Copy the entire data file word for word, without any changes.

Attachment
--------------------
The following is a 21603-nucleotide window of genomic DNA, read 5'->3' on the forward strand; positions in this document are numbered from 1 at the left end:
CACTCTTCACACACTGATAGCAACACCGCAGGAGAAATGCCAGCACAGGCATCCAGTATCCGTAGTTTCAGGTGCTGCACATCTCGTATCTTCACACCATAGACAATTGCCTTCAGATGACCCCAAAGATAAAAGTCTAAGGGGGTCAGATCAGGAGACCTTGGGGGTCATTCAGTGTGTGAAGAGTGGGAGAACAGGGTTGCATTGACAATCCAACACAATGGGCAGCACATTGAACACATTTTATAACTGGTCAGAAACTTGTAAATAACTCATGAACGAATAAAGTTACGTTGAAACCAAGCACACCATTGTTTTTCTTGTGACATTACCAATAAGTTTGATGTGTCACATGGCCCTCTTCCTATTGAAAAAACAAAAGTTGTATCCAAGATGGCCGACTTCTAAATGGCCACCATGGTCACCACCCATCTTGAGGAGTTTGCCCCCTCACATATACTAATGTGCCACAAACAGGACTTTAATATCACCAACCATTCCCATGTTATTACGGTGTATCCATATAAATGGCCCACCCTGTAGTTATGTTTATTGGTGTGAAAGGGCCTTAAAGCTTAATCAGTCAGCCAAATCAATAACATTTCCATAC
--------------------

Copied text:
The following is a 21603-nucleotide window of genomic DNA, read 5'->3' on the forward strand; positions in this document are numbered from 1 at the left end:
CACTCTTCACACACTGATAGCAACACCGCAGGAGAAATGCCAGCACAGGCATCCAGTATCCGTAGTTTCAGGTGCTGCACATCTCGTATCTTCACACCATAGACAATTGCCTTCAGATGACCCCAAAGATAAAAGTCTAAGGGGGTCAGATCAGGAGACCTTGGGGGTCATTCAGTGTGTGAAGAGTGGGAGAACAGGGTTGCATTGACAATCCAACACAATGGGCAGCACATTGAACACATTTTATAACTGGTCAGAAACTTGTAAATAACTCATGAACGAATAAAGTTACGTTGAAACCAAGCACACCATTGTTTTTCTTGTGACATTACCAATAAGTTTGATGTGTCACATGGCCCTCTTCCTATTGAAAAAACAAAAGTTGTATCCAAGATGGCCGACTTCTAAATGGCCACCATGGTCACCACCCATCTTGAGGAGTTTGCCCCCTCACATATACTAATGTGCCACAAACAGGACTTTAATATCACCAACCATTCCCATGTTATTACGGTGTATCCATATAAATGGCCCACCCTGTAGTTATGTTTATTGGTGTGAAAGGGCCTTAAAGCTTAATCAGTCAGCCAAATCAATAACATTTCCATAC